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[length, by comparison with the parts of the human body, as the palm, the hand, the span, the foot, the cubit, the ell, the pace, and the fathom (f). But as these are of different dimensions in men of different proportions, our antient historians inform us, that a new standard of longitudinal measure was ascertained by King Henry the First, who commanded that the ulna, or antient ell (which answers to the modern yard) should be made of the exact length of his own arm (9). And, by the statute called Compositio ulnarum et perticarum, five yards and a half make a perch ; and the yard is subdivided into three feet, and each foot into twelve inches, which inches will be each of the length of three grains of barley. Superficial measures are, of course, derived by squaring those of length ; and measures of capacity by cubing them.
The standard of weights was originally taken from corns of wheat, whence the lowest denomination of weights we have is still called the grain ; thirty-two of which are directed, by the statute called Compositio mensurarum, to compose a pennyweight, whereof twenty make an ounce, twelve ounces a pound, and so upwards.
The first standards having been thus originally fixed by the Crown, their subsequent regulation has been, in general, entrusted to parliament. Thus, under Richard the First, in his great council holden at Westminster (A.D. 1197), it was ordained, that there should be only one weight and one measure throughout the kingdom (1); and that the custody of the assize, or standard of weights and measures, should be committed to certain persons in every city and borough. It is from this that the antient office of the king's aulnager seems to have been derived, whose duty it [was, for a certain fee, to measure all cloths made for sale, till the office was abolished by the 11 & 12 Will. III. (1699), c. 20. These original standards were called pondera regis (i), and mensurce domini regis (j), and were directed by a variety of subsequent statutes to be kept in the exchequer, and all weights and measures were to be made conformable thereto. But, as Sir Edward Coke observes, though this had been often by authority of parliament enacted, yet it could never be effected, so forcible is custom with the multitude (k).1 In our own times, however, new parliamentary enactments have from time to time been devised on the subject, and other weights and measures have been substituted for those which antiently obtained ; and by the Weights and Measures Act, 1878 (1), a fresh effort was recently made to promote the desirable objects of-simplicity and uniformity in this important matter, the Act repealing almost the whole of the enactments previously in force on the subject (m).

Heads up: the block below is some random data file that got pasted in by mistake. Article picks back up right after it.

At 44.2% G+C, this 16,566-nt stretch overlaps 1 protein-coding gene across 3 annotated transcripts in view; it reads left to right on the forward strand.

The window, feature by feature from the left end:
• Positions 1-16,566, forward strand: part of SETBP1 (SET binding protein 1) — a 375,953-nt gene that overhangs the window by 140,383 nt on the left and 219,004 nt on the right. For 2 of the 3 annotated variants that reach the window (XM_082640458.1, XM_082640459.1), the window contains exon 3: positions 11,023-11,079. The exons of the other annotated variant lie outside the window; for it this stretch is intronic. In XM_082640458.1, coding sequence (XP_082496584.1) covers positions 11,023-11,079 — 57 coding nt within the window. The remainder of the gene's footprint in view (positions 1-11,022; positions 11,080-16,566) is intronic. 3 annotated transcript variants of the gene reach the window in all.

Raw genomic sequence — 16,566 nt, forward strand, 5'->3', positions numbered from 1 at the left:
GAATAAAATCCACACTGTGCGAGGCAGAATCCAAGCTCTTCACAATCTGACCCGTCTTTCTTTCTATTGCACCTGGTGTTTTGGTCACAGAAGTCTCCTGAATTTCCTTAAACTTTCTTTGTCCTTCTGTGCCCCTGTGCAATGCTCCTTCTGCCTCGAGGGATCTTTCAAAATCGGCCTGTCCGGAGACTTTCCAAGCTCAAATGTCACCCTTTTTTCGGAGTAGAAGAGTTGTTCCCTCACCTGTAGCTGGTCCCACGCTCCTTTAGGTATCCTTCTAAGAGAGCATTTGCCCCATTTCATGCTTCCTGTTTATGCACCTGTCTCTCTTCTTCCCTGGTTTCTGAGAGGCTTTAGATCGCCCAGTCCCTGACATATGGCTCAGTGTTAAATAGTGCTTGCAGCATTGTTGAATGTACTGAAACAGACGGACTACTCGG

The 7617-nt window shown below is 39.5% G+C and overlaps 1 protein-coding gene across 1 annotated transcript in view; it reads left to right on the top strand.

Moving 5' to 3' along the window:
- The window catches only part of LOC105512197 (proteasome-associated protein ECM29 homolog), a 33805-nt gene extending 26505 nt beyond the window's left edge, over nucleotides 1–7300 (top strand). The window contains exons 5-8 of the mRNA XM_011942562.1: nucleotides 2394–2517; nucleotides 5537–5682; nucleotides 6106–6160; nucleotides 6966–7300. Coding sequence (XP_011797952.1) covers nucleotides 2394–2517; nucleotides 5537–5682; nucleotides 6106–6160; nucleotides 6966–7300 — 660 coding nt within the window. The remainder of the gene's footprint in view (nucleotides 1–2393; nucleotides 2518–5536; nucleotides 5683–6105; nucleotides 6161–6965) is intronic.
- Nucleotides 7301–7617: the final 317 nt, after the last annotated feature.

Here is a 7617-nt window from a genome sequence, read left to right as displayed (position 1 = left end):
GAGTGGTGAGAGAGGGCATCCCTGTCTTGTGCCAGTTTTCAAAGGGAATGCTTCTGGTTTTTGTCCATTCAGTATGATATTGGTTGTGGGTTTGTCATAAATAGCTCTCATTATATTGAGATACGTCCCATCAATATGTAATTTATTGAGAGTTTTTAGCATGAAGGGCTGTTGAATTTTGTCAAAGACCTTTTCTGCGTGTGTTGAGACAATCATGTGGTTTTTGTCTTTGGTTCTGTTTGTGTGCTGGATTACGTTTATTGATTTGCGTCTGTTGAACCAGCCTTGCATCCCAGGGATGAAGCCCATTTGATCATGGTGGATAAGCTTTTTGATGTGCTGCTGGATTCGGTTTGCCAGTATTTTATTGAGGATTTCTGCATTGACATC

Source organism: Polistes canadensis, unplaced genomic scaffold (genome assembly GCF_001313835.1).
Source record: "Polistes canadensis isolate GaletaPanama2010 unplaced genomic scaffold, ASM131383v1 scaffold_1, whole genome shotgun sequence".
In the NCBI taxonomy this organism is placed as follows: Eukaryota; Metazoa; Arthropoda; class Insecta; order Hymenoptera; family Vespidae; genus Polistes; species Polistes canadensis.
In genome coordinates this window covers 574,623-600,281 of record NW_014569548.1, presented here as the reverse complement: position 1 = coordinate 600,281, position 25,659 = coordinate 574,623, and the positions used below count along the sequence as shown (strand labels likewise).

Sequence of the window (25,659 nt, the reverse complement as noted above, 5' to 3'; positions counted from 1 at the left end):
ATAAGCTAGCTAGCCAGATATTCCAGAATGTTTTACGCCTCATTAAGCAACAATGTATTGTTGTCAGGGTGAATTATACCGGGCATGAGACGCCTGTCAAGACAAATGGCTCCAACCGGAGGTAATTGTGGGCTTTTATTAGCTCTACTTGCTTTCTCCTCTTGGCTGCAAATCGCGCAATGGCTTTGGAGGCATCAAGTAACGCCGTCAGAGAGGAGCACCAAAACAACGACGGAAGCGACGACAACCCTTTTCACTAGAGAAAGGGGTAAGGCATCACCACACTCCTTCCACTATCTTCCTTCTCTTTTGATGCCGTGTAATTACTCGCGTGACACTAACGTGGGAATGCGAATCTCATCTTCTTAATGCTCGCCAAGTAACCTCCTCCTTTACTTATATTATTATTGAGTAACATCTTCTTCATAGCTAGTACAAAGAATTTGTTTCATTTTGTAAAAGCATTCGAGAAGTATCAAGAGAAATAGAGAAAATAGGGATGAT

(f) A cubit (cubitus) is the distance from the elbow to the extremity of the middle finger, i.e., the fourth part of a well-pro. portioned man. A fathom (derived from a Saxen word) is the space to
which a man can extend with both arms. (Johnson's Dict.)
(9) Will. Malmsb. in Vita Hen. I. ; Spelm. Hen. I. apud Wilkins, 299.
(h) See also Magna Carta (1297), c. xxv.
After providing generally that the same weights and measures shall be used throughout the United Kingdom (n), the Act of 1878 enacts, that the standards of measure and weight described in the schedules thereto
(i) Plac. 35 Edw. 1, apud. Cowell, Interpr. tit. Pondus regis.
(j) Flet. 2, 12. (k) 2 Inst. 41.
(1) The Act has been amended by the Weights and Measures Act, 1889, which provides for all weighing instruments being veri. fied and stamped by an inspector of weights and measures. See also the Weights and Measures Acts, 1892 and 1893.
(m) The repealed statutes include the Weights and Measures Act, 1824 (with the exception of sect. 23, which refers only to
liquors imported into the city of Loudon); 6 Geo. 4 (1825), c. 12; 5 & 6 Will. 4 (1835), c. 63; 18 & 19 Vict. (1855), c. 72; 22 & 23 Vict. (1859), c. 56; 24 & 25 Vict. (1861), c. 75, s. 6 ; 27 & 28 Vict. (1864), c. 117; and 29 & 30 Vict. (1866), c. 82.
(n) Weights and Measures Act, 1878, s. 3. By one of the previous statutes (5 & 6 Will. 4 (1835), c. 63), an attempt had been made in the same direction by abolishing the use of the “ Winchester bushel," as well as of all other “local and customary measures."
shall continue to be the imperial standards for determining the length of a yard, and the weight of a pound (c). It then proceeds to lay down certain careful regulations by which these standards shall be made subservient to the object of correctly ascertaining the length of the yard, which is to be the only unit or standard measure of extension from which all others shall be ascertained ; and the weight of the pound, which is to be the only unit or standard measure of weight from which all other weights, and all measures having reference to weight, shall be ascertained. And with regard to the unit or standard measure of capacity, from which all other measures, as well for liquids as for dry goods, are to be ascertained, the Act provides, that it shall be the gallon containing ten imperial standard pounds weight of distilled water in such manner as described in the Act (p). Moreover, every contract having reference to weight or measure is to be deemed to be made according to the imperial weights or measures ascertained by the Act, and if otherwise made is to be void (9) ; and the use of local or customary measures, and of the heaped measure, in common use previously to to the Act, is expressly prohibited, and the seller made liable to a penalty. But these provisions do not extend to render unlawful the use of the metric system to be presently mentioned (r). The Act further contains a regulation, that all articles sold by weight shall be sold by avoirdupois weight, except gold, silver, platinum, diamonds, or other